The story of Jesus’ crucifixion involves a number of characters, some of whom we know much about, and some of whom we know almost nothing. Simon of Cyrene is one of whom we know very little, yet his recorded actions are a most memorable moment of Jesus’ story. Simon of Cyrene was the man who helped carry the cross of Jesus up to Golgotha (Calvary, in Latin).
The story of Jesus’ crucifixion begins at the Fortress Antonia in the center of Jerusalem. This was the station in Jerusalem for Pontius Pilate, the Roman Governor of Jerusalem and the surrounding district, together with the soldiers assigned to him. Antonia was the place of Jesus’ trial, abuse, and death sentence pronounced by Pilate. So Antonia was the place from which Jesus was forced to pick up the cross and begin to make his way, about a half mile, through the city, outside the city gates, up to the hill Golgotha. It is on this winding route from Antonia to Golgotha that Simon met Jesus.
Simon of Cyrene has just a passing mention in three of the Gospels: Matthew 27:32, Mark 15:21, and Luke 23:26, the three verses pertaining to carrying the cross for Jesus. While this is the only time he is mentioned in the Bible, it is important enough that he is mentioned by three of the four Gospel writers. These are the three accounts, together with John’s Gospel which does not include mention of Simon:
- Matthew 27:32- As they were going out, they met a man from Cyrene, named Simon, and they forced him to carry the cross.
- Mark 15:21 – A certain man from Cyrene, Simon, the father of Alexander and Rufus, was passing by on his way in from the country, and they forced him to carry the cross.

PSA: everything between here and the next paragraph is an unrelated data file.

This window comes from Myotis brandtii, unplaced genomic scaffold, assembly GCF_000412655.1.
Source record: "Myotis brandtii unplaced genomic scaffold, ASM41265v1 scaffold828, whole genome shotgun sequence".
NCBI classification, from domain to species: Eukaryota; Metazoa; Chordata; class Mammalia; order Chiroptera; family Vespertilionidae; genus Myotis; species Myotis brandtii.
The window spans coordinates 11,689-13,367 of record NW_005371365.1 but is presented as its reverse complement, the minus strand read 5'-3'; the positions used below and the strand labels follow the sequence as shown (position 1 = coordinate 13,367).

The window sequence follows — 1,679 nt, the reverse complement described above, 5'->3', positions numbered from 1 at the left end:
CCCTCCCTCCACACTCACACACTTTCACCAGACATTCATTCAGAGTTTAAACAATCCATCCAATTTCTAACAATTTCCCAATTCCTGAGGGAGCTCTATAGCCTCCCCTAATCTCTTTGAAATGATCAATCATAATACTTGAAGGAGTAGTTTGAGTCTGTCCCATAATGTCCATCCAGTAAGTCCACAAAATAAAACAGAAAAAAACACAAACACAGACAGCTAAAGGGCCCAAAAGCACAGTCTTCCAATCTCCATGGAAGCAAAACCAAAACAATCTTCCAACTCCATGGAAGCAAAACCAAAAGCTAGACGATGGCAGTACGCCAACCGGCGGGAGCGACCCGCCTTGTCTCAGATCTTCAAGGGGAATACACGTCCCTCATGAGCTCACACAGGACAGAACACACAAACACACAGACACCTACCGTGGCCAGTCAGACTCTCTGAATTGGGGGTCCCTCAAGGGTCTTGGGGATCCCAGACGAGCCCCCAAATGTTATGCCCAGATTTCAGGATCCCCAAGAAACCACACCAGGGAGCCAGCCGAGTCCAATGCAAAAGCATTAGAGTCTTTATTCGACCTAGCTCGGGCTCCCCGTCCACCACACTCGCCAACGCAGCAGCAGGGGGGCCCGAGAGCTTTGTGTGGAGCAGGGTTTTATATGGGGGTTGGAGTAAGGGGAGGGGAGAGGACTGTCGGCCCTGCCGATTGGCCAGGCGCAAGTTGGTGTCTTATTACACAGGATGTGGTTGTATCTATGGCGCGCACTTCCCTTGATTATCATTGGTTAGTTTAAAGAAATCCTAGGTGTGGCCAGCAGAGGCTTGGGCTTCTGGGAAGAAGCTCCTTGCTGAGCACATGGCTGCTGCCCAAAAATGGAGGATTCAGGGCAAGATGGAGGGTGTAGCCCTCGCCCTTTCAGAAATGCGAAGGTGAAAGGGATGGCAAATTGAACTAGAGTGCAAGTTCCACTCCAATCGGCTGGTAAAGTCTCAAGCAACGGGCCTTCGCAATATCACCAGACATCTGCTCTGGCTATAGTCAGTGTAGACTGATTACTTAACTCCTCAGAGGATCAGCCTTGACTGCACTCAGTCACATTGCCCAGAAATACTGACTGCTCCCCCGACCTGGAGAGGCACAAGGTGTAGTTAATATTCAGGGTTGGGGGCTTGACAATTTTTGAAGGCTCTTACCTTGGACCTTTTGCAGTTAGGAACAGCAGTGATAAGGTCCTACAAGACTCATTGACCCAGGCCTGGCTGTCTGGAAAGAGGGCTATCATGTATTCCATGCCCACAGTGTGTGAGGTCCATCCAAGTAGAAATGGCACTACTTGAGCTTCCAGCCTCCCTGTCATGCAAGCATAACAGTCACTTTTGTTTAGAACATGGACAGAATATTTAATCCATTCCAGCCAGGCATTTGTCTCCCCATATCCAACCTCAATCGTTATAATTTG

- Luke 23:26- As the soldiers led him away, they seized Simon from Cyrene, who was on his way in from the country, and put the cross on him and made him carry it behind Jesus.
- John 19:17- Carrying his own cross, he went out to the place of the Skull (which in Aramaic is called Golgotha)
Matthew’s Gospel tells us that they were going out, in other words, headed from the Fortress Antonia to exit the city and climb the hill, Golgotha, the place of the crucifixion. “They” likely refers to Jesus and to all sentenced to be crucified that day.
Mark’s Gospel tells us that Simon was the father of Alexander and Rufus. Why would Mark mention that? Perhaps because the first readers of this Gospel knew who Simon and his children were. A man named Rufus is mentioned at the church in Rome. It is possible they are the same person.
Mark also tells us Simon was on his way in, meaning he was actually headed the opposite direction, and going into Jerusalem while Jesus and the others were coming out.
Luke’s Gospel tells us that Simon was forced to carry the cross behind Jesus. Though the Romans had no theological point in so doing, disciple means follower. This became a literal discipleship for Simon in a most profound way. He followed behind Jesus, carrying his cross, covered in blood and gore. Following behind the badly wounded Jesus, Simon could only go as fast and as far as Jesus went, and we know that Jesus was too weak to carry the cross on his own. It appears that Simon, who was literally following Jesus, would eventually become a true follower and disciple of Jesus.